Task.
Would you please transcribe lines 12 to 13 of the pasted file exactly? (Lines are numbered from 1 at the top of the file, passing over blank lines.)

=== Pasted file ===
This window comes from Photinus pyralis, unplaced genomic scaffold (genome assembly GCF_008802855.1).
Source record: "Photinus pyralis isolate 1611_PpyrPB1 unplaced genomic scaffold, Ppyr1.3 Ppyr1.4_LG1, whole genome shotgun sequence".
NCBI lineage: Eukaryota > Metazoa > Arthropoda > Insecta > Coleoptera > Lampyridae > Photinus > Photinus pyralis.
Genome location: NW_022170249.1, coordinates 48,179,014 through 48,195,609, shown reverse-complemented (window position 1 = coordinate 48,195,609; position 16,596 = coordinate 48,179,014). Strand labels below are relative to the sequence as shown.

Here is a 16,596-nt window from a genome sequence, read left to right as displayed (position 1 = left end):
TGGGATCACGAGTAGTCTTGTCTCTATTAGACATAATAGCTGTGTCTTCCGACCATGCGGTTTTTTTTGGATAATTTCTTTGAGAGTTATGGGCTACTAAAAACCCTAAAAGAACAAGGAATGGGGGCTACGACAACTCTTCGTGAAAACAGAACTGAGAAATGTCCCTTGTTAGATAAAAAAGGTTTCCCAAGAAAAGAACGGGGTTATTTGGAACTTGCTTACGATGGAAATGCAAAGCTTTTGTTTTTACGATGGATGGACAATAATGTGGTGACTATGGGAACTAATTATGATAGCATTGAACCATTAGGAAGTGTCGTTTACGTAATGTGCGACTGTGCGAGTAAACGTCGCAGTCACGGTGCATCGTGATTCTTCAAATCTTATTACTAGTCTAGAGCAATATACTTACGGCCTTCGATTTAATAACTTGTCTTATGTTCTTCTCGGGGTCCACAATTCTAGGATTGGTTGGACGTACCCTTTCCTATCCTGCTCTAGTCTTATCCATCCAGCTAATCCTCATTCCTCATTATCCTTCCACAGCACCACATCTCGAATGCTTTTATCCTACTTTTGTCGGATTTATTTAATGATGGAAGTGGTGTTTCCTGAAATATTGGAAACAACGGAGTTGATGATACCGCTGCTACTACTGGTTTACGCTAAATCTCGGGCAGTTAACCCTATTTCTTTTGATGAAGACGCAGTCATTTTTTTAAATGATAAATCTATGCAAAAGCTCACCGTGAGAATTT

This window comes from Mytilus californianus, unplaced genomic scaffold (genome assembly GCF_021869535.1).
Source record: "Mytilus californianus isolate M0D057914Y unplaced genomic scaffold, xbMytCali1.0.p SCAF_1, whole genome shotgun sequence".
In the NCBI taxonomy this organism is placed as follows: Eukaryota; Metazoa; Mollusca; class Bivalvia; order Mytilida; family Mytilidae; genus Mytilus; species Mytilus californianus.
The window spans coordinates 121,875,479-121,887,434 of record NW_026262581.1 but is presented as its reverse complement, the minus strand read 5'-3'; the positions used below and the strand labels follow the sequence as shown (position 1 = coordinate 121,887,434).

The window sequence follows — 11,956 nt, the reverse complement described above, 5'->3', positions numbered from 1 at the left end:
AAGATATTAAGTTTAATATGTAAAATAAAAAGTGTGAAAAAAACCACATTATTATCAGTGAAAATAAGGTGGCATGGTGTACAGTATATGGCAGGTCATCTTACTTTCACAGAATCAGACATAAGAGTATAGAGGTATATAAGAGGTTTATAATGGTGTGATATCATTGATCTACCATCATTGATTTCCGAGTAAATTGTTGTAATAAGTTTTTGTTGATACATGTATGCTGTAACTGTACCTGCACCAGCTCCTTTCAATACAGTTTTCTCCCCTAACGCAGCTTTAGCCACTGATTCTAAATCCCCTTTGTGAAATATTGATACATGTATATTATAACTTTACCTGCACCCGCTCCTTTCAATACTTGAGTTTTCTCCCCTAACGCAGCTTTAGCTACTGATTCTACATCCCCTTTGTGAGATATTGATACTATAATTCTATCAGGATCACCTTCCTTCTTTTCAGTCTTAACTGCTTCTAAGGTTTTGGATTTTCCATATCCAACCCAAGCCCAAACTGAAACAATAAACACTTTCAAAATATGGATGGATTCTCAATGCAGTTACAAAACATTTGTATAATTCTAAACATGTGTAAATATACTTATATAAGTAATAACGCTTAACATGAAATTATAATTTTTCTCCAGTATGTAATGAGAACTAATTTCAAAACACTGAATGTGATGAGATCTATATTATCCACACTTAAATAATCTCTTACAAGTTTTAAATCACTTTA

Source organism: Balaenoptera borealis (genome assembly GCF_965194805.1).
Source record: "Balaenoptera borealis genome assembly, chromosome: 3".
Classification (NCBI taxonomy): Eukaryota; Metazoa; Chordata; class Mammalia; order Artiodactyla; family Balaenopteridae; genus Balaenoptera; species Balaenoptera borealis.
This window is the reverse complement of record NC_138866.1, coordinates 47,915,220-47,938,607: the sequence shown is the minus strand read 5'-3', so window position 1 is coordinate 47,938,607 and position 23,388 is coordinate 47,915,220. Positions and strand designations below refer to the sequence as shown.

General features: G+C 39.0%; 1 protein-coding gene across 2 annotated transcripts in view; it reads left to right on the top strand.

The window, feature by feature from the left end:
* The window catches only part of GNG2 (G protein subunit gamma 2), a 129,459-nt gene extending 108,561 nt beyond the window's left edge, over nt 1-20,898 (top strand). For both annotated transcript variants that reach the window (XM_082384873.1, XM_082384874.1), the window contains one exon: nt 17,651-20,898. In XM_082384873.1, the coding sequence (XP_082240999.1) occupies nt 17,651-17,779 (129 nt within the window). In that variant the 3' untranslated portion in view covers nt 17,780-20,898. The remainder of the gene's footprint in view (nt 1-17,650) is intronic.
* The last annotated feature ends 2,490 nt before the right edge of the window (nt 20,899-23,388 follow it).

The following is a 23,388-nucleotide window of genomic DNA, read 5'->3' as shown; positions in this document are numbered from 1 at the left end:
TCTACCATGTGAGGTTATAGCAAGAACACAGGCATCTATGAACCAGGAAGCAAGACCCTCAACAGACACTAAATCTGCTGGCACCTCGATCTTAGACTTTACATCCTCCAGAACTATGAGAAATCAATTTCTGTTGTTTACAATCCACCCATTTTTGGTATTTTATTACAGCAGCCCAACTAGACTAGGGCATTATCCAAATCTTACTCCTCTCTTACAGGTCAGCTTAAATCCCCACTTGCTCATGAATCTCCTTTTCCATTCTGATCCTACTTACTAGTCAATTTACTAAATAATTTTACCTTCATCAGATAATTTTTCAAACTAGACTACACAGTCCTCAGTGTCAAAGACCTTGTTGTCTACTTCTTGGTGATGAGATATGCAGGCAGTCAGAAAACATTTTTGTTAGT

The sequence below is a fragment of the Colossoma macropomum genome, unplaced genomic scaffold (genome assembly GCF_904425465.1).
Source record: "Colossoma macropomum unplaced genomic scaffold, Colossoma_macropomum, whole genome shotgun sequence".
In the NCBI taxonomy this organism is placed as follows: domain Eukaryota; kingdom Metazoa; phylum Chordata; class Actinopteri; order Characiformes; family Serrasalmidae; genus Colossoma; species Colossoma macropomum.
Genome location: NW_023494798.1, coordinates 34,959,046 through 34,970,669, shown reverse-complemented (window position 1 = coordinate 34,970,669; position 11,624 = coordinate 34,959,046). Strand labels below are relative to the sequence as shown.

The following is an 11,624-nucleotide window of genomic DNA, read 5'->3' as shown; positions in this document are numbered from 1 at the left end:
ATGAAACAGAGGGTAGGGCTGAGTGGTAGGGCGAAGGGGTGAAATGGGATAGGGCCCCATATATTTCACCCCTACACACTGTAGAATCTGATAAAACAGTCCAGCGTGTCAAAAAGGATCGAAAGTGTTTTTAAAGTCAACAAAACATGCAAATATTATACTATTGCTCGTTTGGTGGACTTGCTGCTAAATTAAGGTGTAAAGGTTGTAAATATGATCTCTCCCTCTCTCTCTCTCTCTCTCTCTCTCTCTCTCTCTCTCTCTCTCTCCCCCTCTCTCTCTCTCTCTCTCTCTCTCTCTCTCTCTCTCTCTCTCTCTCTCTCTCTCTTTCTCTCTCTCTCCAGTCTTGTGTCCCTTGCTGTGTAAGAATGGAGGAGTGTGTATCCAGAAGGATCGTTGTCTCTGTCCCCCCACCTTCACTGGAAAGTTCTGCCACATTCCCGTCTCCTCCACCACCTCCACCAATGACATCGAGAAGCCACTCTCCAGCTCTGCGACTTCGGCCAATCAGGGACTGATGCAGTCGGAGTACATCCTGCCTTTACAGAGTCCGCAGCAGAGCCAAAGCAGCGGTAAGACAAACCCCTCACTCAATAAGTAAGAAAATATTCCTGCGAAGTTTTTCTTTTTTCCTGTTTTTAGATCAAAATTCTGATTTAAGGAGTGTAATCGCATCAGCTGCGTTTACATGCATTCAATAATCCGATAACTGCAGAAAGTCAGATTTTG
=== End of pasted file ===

AAGATATTAAGTTTAATATGTAAAATAAAAAGTGTGAAAAAAACCACATTATTATCAGTGAAAATAAGGTGGCATGGTGTACAGTATATGGCAGGTCATCTTACTTTCACAGAATCAGACATAAGAGTATAGAGGTATATAAGAGGTTTATAATGGTGTGATATCATTGATCTACCATCATTGATTTCCGAGTAAATTGTTGTAATAAGTTTTTGTTGATACATGTATGCTGTAACTGTACCTGCACCAGCTCCTTTCAATACAGTTTTCTCCCCTAACGCAGCTTTAGCCACTGATTCTAAATCCCCTTTGTGAAATATTGATACATGTATATTATAACTTTACCTGCACCCGCTCCTTTCAATACTTGAGTTTTCTCCCCTAACGCAGCTTTAGCTACTGATTCTACATCCCCTTTGTGAGATATTGATACTATAATTCTATCAGGATCACCTTCCTTCTTTTCAGTCTTAACTGCTTCTAAGGTTTTGGATTTTCCATATCCAACCCAAGCCCAAACTGAAACAATAAACACTTTCAAAATATGGATGGATTCTCAATGCAGTTACAAAACATTTGTATAATTCTAAACATGTGTAAATATACTTATATAAGTAATAACGCTTAACATGAAATTATAATTTTTCTCCAGTATGTAATGAGAACTAATTTCAAAACACTGAATGTGATGAGATCTATATTATCCACACTTAAATAATCTCTTACAAGTTTTAAATCACTTTA

Source organism: Balaenoptera borealis (genome assembly GCF_965194805.1).